In People v. Clark, the Supreme Court today resolves a split in Court of Appeal opinions about interpreting amendments to a gang enhancement statute — Penal Code section 186.22 — made by Assembly Bill No. 333 (Stats. 2021, ch. 699). The amendments, with less than clear language that has taken up a not insubstantial amount of space on the court’s docket, narrowed the circumstances under which the gang enhancement could be imposed.

The court’s unanimous opinion by Justice Leondra Kruger holds the multiple offenses that constitute a “pattern of criminal gang activity” necessary to trigger the enhancement can be “committed by individual gang members acting alone” and need not, as some appellate courts had ruled, be “committed in concert with other gang members.”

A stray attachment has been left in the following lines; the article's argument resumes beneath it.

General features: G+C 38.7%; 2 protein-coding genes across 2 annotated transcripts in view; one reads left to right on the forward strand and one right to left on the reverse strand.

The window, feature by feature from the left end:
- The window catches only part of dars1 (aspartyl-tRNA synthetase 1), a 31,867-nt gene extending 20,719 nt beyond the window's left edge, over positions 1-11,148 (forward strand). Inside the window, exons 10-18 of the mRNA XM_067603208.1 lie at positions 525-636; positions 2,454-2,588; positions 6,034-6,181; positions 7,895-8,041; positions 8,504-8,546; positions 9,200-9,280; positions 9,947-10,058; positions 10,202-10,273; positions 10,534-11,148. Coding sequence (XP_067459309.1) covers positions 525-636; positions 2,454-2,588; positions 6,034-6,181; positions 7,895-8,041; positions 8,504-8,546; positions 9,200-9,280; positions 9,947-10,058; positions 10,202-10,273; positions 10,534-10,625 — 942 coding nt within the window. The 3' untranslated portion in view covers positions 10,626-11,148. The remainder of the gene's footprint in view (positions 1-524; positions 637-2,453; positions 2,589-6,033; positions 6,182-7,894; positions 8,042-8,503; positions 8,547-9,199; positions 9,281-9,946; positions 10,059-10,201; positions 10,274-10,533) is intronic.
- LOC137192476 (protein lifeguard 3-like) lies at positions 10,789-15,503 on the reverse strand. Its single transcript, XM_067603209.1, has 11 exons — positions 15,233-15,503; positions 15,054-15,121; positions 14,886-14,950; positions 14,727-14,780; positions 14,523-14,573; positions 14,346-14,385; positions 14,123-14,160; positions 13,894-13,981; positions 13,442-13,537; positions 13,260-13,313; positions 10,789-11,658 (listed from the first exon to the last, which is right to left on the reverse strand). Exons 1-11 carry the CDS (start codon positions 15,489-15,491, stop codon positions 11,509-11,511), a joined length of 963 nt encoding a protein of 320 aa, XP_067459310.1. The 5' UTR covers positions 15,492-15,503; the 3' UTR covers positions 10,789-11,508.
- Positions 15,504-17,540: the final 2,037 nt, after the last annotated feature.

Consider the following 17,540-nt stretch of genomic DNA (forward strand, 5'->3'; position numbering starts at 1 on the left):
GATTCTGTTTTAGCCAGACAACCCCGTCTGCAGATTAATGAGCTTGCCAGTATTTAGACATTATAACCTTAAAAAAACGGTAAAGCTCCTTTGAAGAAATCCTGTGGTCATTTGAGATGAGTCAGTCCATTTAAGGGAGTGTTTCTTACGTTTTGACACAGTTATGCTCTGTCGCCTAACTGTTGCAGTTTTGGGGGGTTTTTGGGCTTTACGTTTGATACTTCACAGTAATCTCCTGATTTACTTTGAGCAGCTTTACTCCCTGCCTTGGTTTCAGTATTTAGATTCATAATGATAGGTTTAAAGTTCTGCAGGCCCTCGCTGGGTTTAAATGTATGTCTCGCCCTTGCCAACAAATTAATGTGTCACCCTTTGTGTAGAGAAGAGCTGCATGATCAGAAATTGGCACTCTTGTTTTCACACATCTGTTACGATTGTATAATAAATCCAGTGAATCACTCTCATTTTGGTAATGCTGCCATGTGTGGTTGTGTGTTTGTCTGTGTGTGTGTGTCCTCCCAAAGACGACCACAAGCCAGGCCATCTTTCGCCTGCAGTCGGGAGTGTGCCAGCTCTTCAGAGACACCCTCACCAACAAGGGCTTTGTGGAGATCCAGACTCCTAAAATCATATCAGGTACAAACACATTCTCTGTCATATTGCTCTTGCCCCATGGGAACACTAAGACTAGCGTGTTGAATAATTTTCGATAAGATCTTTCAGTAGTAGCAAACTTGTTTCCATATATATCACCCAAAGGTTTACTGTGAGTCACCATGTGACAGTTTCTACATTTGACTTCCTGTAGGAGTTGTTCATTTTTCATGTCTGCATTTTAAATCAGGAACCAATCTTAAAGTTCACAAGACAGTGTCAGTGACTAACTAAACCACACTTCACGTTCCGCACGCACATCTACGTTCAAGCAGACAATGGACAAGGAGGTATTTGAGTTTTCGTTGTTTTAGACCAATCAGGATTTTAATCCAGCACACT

The opinion also concludes, however, that proving the existence of a gang “requires a nexus between the individual predicate offenses and the gang as an organized, collective enterprise. This organizational nexus requirement is satisfied by showing a connection between the predicate offenses and the organizational structure, primary activities, or common goals and principles of the gang.”

The court reverses the Fourth District, Division Two, Court of Appeal partially published opinion. It also disapproves the First District, Division Three, decision in Rodas-Gramajo v. Superior Court (2023) 92 Cal.App.5th 656, the Second District, Division Seven, decision in People v. Delgado (2022) 74 Cal.App.5th 1067, and the Second District, Division Eight, opinion in People v. Lopez (2021) 73 Cal.App.5th 327. The Supreme Court denied review in Rodas-GramajoDelgado, and in Lopez.